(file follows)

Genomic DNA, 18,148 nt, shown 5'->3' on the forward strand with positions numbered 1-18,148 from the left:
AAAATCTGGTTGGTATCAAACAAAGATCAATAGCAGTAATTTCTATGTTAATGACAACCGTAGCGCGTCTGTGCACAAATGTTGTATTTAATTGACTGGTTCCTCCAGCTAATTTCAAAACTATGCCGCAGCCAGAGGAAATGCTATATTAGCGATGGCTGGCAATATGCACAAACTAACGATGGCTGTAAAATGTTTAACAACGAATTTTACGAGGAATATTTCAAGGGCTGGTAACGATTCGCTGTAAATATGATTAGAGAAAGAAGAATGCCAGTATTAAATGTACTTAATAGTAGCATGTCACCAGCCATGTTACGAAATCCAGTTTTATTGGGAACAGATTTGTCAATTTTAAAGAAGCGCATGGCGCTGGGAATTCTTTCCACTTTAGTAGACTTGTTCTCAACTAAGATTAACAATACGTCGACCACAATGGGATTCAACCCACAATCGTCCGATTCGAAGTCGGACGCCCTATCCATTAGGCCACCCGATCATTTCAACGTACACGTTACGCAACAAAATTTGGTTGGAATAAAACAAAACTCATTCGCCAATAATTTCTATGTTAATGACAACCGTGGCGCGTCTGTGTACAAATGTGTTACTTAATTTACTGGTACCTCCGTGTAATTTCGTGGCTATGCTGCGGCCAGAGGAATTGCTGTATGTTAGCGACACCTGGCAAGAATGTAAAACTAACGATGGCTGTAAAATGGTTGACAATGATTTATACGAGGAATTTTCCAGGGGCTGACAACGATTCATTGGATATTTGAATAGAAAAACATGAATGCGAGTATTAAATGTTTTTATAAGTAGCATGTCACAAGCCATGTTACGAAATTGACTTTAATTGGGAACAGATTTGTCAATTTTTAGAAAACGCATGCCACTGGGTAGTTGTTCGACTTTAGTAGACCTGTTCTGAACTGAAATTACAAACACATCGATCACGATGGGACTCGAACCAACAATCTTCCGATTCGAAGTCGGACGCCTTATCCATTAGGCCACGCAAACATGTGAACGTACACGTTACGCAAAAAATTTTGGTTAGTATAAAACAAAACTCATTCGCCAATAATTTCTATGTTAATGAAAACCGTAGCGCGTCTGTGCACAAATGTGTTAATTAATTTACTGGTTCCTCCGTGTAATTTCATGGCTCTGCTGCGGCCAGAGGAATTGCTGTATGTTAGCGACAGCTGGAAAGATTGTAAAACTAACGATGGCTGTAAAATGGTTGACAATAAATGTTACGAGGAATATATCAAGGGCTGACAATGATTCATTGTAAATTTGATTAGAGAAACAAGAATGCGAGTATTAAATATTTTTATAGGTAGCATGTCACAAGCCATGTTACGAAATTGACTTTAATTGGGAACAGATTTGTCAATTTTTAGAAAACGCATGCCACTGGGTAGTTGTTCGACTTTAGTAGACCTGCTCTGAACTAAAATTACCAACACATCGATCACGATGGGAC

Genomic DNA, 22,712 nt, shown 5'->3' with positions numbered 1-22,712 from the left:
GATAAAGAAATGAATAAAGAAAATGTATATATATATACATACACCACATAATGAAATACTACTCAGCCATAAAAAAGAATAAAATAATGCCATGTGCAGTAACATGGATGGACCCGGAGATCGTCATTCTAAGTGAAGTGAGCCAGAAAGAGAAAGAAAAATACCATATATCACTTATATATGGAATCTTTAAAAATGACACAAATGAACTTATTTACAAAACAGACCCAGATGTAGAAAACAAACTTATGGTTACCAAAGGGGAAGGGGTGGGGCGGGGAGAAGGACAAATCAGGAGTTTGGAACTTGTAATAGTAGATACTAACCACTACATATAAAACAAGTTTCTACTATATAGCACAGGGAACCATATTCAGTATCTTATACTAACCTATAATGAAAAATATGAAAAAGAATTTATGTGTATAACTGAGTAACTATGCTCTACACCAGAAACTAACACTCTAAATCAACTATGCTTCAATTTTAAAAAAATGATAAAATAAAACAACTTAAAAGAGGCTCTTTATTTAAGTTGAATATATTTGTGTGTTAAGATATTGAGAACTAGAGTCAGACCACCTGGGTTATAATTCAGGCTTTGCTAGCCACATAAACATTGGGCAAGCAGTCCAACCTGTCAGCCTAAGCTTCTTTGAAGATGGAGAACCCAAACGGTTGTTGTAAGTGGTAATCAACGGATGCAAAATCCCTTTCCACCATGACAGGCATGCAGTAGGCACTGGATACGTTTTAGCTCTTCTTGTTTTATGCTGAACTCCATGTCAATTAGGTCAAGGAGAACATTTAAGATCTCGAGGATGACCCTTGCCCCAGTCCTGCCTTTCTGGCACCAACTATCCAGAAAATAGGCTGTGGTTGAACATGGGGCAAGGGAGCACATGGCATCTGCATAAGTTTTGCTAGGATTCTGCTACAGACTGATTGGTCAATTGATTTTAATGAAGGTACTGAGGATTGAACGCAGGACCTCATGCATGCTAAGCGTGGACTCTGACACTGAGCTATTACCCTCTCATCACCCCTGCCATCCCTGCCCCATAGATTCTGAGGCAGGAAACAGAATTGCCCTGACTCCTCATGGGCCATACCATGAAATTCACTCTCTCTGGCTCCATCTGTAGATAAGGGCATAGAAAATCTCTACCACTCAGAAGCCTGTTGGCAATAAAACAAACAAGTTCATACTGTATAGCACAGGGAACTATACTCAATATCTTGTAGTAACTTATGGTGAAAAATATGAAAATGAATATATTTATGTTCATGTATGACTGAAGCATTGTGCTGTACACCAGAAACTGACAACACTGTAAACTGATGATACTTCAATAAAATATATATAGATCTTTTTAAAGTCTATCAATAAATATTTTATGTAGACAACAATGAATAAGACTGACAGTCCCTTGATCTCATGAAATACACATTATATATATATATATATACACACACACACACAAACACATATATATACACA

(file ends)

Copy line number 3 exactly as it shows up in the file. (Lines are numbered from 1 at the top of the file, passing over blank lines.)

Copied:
Genomic DNA, 22,712 nt, shown 5'->3' with positions numbered 1-22,712 from the left: